Why do civil wars and coups d'état occur more frequently in some sub-Saharan African countries than others.
Another victim of violence: Trust in those who mean no harm
Exposure to violence does not change the ability to learn who is likely to do harm, but it does damage the ability to place trust in 'good people,' psychologists at Yale and University of Oxford report April 26 in the journal Nature Communications
Victims of gun violence tell their stories: Everyday violence, 'feelings of hopelessness'
Invited to share their personal stories, victims of urban gun violence describe living with violence as a 'common everyday experience' and feeling abandoned by police and other societal institutions, reports a study in the November/December Journal of Trauma Nursing, official publication of the Society of Trauma Nurses.
Does more education stem political violence?
In a study released online today in Review of Educational Research, a peer-reviewed journal of the American Educational Research Association, three Norwegian researchers attempt to bring clarity to this question by undertaking the first systematic examination of quantitative research on this topic.
Teen dating violence is down, but boys still report more violence than girls
When it comes to teen dating violence, boys are more likely to report being the victim of violence -- being hit, slapped, or pushed--than girls.
Preventing murder by addressing domestic violence
Victims of domestic violence are at a high risk to be murdered -- or a victim of attempted murder -- according to a Cuyahoga County task force of criminal-justice professionals, victim advocates and researchers working to prevent domestic violence and homicides.
'Love displaces violence'
Art historian Eva-Bettina Krems on persistent motifs of peace in art from antiquity to the present day -- dove, rainbow or victory of love: artists draw on recurring motifs.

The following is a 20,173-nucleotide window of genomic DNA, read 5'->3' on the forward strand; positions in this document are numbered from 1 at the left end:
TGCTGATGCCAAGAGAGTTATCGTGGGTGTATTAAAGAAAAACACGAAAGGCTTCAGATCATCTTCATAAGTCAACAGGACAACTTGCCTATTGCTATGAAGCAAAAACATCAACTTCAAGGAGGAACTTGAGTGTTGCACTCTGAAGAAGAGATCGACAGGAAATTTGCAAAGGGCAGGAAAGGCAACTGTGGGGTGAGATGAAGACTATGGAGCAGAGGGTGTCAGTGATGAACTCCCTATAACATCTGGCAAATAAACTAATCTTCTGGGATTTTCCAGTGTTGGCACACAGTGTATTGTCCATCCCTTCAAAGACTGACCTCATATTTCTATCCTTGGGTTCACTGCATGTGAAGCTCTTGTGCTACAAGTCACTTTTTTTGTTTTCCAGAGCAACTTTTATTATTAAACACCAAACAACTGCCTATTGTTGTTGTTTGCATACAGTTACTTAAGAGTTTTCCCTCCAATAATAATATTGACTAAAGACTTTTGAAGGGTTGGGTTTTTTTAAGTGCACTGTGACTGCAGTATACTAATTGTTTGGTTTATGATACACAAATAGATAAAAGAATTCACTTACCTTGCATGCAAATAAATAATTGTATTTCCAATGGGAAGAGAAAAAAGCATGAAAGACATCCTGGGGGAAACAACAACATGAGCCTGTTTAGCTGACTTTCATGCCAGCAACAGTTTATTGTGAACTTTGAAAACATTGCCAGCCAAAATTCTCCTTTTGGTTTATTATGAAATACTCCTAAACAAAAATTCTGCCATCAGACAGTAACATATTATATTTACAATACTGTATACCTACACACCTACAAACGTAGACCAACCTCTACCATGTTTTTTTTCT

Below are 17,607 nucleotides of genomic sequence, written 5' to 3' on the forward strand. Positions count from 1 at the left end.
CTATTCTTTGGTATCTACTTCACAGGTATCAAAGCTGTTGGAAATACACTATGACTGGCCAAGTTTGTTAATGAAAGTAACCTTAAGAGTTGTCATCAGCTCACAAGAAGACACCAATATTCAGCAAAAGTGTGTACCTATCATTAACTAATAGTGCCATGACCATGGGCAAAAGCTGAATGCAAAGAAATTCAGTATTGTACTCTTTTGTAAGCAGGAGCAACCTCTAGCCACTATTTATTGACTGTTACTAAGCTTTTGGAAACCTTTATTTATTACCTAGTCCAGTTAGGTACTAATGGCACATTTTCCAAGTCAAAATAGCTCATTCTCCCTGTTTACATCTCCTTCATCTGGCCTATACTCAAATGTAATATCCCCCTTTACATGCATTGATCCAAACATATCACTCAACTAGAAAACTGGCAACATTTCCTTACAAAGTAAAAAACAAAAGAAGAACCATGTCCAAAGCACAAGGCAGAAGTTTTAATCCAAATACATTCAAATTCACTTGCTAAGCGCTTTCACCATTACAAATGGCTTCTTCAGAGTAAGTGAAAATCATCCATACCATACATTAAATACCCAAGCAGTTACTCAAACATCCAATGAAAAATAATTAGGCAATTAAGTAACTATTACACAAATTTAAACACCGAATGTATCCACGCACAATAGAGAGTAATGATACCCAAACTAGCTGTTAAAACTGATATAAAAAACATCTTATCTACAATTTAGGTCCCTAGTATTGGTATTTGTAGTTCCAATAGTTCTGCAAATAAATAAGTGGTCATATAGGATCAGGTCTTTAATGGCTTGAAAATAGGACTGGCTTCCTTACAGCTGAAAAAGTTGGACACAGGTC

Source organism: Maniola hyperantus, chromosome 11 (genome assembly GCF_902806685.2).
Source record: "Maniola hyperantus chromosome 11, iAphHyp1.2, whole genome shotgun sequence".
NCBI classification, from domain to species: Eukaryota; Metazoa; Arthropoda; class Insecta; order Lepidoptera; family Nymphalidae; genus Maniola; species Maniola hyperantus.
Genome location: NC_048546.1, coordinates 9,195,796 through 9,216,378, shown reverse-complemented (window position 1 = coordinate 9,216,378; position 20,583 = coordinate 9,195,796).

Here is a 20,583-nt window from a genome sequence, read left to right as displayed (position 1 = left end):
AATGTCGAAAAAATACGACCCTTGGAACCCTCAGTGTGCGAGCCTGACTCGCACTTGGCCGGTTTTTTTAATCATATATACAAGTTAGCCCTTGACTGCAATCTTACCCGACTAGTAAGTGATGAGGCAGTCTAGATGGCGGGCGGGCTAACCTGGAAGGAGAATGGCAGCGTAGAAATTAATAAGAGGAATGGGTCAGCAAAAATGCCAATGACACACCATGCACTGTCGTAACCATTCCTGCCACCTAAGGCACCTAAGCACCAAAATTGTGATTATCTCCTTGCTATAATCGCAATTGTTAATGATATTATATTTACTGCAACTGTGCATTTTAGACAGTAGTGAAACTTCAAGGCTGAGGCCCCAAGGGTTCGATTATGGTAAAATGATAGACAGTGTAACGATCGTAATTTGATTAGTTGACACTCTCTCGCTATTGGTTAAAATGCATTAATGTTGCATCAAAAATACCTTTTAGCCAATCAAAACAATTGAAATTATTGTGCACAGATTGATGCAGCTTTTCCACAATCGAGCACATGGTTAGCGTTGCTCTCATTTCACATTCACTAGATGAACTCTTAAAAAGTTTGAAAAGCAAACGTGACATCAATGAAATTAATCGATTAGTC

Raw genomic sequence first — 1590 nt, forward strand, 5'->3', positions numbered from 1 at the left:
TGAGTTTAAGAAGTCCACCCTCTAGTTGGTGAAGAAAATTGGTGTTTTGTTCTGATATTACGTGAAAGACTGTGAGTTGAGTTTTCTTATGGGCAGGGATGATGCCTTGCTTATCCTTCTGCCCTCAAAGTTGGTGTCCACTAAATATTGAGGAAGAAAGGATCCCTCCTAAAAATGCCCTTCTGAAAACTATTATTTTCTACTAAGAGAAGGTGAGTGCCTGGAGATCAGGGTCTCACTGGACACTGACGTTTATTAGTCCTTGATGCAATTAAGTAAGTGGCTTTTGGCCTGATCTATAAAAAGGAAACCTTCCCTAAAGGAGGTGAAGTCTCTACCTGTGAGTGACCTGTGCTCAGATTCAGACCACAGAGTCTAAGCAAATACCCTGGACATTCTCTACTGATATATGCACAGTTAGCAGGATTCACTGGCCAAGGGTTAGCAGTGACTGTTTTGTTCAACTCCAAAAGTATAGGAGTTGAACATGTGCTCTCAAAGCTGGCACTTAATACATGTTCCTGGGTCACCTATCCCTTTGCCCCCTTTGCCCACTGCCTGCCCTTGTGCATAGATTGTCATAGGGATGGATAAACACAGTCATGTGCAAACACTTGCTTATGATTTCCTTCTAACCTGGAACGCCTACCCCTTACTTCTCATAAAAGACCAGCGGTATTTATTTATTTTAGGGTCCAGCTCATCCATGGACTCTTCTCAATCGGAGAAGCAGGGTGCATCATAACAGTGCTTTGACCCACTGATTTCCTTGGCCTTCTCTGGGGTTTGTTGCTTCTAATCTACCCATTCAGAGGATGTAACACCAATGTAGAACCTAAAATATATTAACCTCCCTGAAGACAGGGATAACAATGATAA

Simulation model finds Cure Violence program and targeted policing curb urban violence
When communities and police work together to deter urban violence, they can achieve better outcomes with fewer resources than when each works in isolation, a simulation model created by researchers at the UC Davis Violence Prevention Research Program, Columbia University's Mailman School of Public Health and the University at Albany has found.
More Violence News and Violence Current Events

Trending Science News

Current Coronavirus (COVID-19) News

Top Science Podcasts

We have hand picked the top science podcasts of 2020.
Now Playing: TED Radio Hour

Listen Again: The Biology Of Sex
Original broadcast date: May 8, 2020. Many of us were taught biological sex is a question of female or male, XX or XY ... but it's far more complicated. This hour, TED speakers explore what determines our sex. Guests on the show include artist Emily Quinn, journalist Molly Webster, neuroscientist Lisa Mosconi, and structural biologist Karissa Sanbonmatsu.
Now Playing: Science for the People

#569 Facing Fear
What do you fear? I mean really fear? Well, ok, maybe right now that's tough. We're living in a new age and definition of fear. But what do we do about it? Eva Holland has faced her fears, including trauma and phobia. She lived to tell the tale and write a book: "Nerve: Adventures in the Science of Fear".
Now Playing: Radiolab

The Wubi Effect
When we think of China today, we think of a technological superpower. From Huweai and 5G to TikTok and viral social media, China is stride for stride with the United States in the world of computing. However, China's technological renaissance almost didn't happen. And for one very basic reason: The Chinese language, with its 70,000 plus characters, couldn't fit on a keyboard.  Today, we tell the story of Professor Wang Yongmin, a hard headed computer programmer who solved this puzzle and laid the foundation for the China we know today. This episode was reported and produced by Simon Adler with reporting assistance from Yang Yang. Special thanks to Martin Howard. You can view his renowned collection of typewriters at: antiquetypewriters.com Support Radiolab today at Radiolab.org/donate.